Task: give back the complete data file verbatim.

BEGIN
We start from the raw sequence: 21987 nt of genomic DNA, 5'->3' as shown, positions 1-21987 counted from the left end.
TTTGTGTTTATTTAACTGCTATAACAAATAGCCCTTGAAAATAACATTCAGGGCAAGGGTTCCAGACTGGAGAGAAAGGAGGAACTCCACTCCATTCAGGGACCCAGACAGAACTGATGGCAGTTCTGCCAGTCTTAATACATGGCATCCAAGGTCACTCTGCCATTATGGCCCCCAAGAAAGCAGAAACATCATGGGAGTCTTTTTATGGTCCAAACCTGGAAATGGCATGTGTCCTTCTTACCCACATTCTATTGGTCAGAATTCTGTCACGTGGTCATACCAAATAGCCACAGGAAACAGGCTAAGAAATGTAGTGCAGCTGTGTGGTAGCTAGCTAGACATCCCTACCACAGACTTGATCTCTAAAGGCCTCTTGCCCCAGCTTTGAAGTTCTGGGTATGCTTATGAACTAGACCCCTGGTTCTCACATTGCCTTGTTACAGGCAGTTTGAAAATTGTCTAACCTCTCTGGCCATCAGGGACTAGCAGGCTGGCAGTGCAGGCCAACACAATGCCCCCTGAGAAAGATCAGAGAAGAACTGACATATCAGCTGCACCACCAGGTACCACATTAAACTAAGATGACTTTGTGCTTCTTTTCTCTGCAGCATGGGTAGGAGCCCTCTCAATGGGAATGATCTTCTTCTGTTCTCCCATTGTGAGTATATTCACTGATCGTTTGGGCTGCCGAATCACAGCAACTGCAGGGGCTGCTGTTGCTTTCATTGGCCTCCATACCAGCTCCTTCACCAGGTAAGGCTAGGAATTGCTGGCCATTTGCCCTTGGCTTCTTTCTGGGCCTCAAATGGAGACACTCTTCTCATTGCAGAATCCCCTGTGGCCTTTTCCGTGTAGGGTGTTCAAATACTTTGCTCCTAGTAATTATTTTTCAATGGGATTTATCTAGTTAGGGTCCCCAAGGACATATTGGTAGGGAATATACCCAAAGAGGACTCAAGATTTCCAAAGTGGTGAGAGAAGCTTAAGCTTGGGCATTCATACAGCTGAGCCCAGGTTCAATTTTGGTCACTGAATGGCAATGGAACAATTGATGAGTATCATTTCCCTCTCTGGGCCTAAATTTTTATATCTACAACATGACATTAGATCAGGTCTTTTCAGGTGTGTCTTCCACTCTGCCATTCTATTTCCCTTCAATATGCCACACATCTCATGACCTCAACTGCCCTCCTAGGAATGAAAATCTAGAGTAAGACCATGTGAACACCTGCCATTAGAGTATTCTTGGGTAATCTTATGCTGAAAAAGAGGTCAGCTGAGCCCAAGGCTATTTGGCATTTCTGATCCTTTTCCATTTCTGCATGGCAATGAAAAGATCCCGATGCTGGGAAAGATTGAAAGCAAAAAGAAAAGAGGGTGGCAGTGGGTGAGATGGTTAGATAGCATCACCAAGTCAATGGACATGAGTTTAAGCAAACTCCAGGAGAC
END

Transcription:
We start from the raw sequence: 21987 nt of genomic DNA, 5'->3' as shown, positions 1-21987 counted from the left end.
TTTGTGTTTATTTAACTGCTATAACAAATAGCCCTTGAAAATAACATTCAGGGCAAGGGTTCCAGACTGGAGAGAAAGGAGGAACTCCACTCCATTCAGGGACCCAGACAGAACTGATGGCAGTTCTGCCAGTCTTAATACATGGCATCCAAGGTCACTCTGCCATTATGGCCCCCAAGAAAGCAGAAACATCATGGGAGTCTTTTTATGGTCCAAACCTGGAAATGGCATGTGTCCTTCTTACCCACATTCTATTGGTCAGAATTCTGTCACGTGGTCATACCAAATAGCCACAGGAAACAGGCTAAGAAATGTAGTGCAGCTGTGTGGTAGCTAGCTAGACATCCCTACCACAGACTTGATCTCTAAAGGCCTCTTGCCCCAGCTTTGAAGTTCTGGGTATGCTTATGAACTAGACCCCTGGTTCTCACATTGCCTTGTTACAGGCAGTTTGAAAATTGTCTAACCTCTCTGGCCATCAGGGACTAGCAGGCTGGCAGTGCAGGCCAACACAATGCCCCCTGAGAAAGATCAGAGAAGAACTGACATATCAGCTGCACCACCAGGTACCACATTAAACTAAGATGACTTTGTGCTTCTTTTCTCTGCAGCATGGGTAGGAGCCCTCTCAATGGGAATGATCTTCTTCTGTTCTCCCATTGTGAGTATATTCACTGATCGTTTGGGCTGCCGAATCACAGCAACTGCAGGGGCTGCTGTTGCTTTCATTGGCCTCCATACCAGCTCCTTCACCAGGTAAGGCTAGGAATTGCTGGCCATTTGCCCTTGGCTTCTTTCTGGGCCTCAAATGGAGACACTCTTCTCATTGCAGAATCCCCTGTGGCCTTTTCCGTGTAGGGTGTTCAAATACTTTGCTCCTAGTAATTATTTTTCAATGGGATTTATCTAGTTAGGGTCCCCAAGGACATATTGGTAGGGAATATACCCAAAGAGGACTCAAGATTTCCAAAGTGGTGAGAGAAGCTTAAGCTTGGGCATTCATACAGCTGAGCCCAGGTTCAATTTTGGTCACTGAATGGCAATGGAACAATTGATGAGTATCATTTCCCTCTCTGGGCCTAAATTTTTATATCTACAACATGACATTAGATCAGGTCTTTTCAGGTGTGTCTTCCACTCTGCCATTCTATTTCCCTTCAATATGCCACACATCTCATGACCTCAACTGCCCTCCTAGGAATGAAAATCTAGAGTAAGACCATGTGAACACCTGCCATTAGAGTATTCTTGGGTAATCTTATGCTGAAAAAGAGGTCAGCTGAGCCCAAGGCTATTTGGCATTTCTGATCCTTTTCCATTTCTGCATGGCAATGAAAAGATCCCGATGCTGGGAAAGATTGAAAGCAAAAAGAAAAGAGGGTGGCAGTGGGTGAGATGGTTAGATAGCATCACCAAGTCAATGGACATGAGTTTAAGCAAACTCCAGGAGAC